A.E. Backus, a white Southerner during a time when racial equality was not yet taken seriously, cultivated friendships with Highwaymen artists Harold Newton and R.A. McLendon. In the mid- and late-1950s other self-taught African American artists started painting with Backus, or making frames in his studio.
The only Highwayman artist believed to have ever taken formal lessons from Backus was Alfred Hair. Hair organized the other (nearly 30) Highwaymen artists and was instrumental in directing the “mass production” of Florida landscape paintings.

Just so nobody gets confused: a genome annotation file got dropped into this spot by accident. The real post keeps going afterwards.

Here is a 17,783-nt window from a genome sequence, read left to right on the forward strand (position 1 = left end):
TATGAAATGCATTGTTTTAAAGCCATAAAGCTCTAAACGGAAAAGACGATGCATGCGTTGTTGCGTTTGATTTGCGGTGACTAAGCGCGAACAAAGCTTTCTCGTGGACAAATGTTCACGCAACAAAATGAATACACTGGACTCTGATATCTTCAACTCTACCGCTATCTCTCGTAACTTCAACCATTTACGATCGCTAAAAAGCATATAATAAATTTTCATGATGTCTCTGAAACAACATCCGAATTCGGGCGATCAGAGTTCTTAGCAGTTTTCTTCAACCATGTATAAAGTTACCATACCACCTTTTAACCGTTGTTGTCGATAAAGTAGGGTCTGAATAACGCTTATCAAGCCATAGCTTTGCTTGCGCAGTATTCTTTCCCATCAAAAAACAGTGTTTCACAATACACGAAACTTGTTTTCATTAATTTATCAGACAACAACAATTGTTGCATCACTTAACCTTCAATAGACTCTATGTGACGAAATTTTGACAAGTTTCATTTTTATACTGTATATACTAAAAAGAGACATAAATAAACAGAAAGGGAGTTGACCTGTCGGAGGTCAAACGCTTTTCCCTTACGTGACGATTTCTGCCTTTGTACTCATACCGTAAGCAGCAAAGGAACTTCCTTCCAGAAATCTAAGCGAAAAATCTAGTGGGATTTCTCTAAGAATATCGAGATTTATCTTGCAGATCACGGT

They painted landscapes with available paints and materials, framing them with molding from doors, ceilings and baseboards. Sometimes with the paint still wet, the artists would travel the state selling their paintings out of the trunks of their cars (hence the name, “The Highwaymen”). By selling directly to the public, they set the standard for other self-taught African American artists who started painting Florida landscapes using the highwaymen-like art motif.